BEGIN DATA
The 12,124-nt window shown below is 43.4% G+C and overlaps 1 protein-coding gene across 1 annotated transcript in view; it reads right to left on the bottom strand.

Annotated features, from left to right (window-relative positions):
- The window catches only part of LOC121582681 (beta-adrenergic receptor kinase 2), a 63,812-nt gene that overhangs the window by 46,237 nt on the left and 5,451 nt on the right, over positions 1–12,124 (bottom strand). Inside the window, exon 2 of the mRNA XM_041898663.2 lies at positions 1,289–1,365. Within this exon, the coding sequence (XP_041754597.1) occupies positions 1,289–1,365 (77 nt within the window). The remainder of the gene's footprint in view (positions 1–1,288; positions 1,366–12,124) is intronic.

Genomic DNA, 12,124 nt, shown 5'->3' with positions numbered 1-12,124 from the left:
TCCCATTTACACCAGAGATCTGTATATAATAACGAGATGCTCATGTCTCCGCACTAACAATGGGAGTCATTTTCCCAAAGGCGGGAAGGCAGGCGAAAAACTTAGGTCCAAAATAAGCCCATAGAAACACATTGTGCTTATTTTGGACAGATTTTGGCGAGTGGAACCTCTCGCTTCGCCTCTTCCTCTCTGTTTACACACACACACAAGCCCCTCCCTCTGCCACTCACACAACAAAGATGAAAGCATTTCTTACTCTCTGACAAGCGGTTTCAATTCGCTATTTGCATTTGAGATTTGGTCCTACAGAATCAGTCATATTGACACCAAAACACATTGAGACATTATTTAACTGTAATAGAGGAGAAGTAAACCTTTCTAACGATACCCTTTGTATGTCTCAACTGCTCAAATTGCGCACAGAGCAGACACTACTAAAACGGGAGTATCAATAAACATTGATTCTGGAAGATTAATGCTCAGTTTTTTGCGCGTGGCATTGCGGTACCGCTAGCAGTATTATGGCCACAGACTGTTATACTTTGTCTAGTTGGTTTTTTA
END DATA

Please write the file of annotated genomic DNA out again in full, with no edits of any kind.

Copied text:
The 12,124-nt window shown below is 43.4% G+C and overlaps 1 protein-coding gene across 1 annotated transcript in view; it reads right to left on the bottom strand.

Annotated features, from left to right (window-relative positions):
- The window catches only part of LOC121582681 (beta-adrenergic receptor kinase 2), a 63,812-nt gene that overhangs the window by 46,237 nt on the left and 5,451 nt on the right, over positions 1–12,124 (bottom strand). Inside the window, exon 2 of the mRNA XM_041898663.2 lies at positions 1,289–1,365. Within this exon, the coding sequence (XP_041754597.1) occupies positions 1,289–1,365 (77 nt within the window). The remainder of the gene's footprint in view (positions 1–1,288; positions 1,366–12,124) is intronic.

Genomic DNA, 12,124 nt, shown 5'->3' with positions numbered 1-12,124 from the left:
TCCCATTTACACCAGAGATCTGTATATAATAACGAGATGCTCATGTCTCCGCACTAACAATGGGAGTCATTTTCCCAAAGGCGGGAAGGCAGGCGAAAAACTTAGGTCCAAAATAAGCCCATAGAAACACATTGTGCTTATTTTGGACAGATTTTGGCGAGTGGAACCTCTCGCTTCGCCTCTTCCTCTCTGTTTACACACACACACAAGCCCCTCCCTCTGCCACTCACACAACAAAGATGAAAGCATTTCTTACTCTCTGACAAGCGGTTTCAATTCGCTATTTGCATTTGAGATTTGGTCCTACAGAATCAGTCATATTGACACCAAAACACATTGAGACATTATTTAACTGTAATAGAGGAGAAGTAAACCTTTCTAACGATACCCTTTGTATGTCTCAACTGCTCAAATTGCGCACAGAGCAGACACTACTAAAACGGGAGTATCAATAAACATTGATTCTGGAAGATTAATGCTCAGTTTTTTGCGCGTGGCATTGCGGTACCGCTAGCAGTATTATGGCCACAGACTGTTATACTTTGTCTAGTTGGTTTTTTA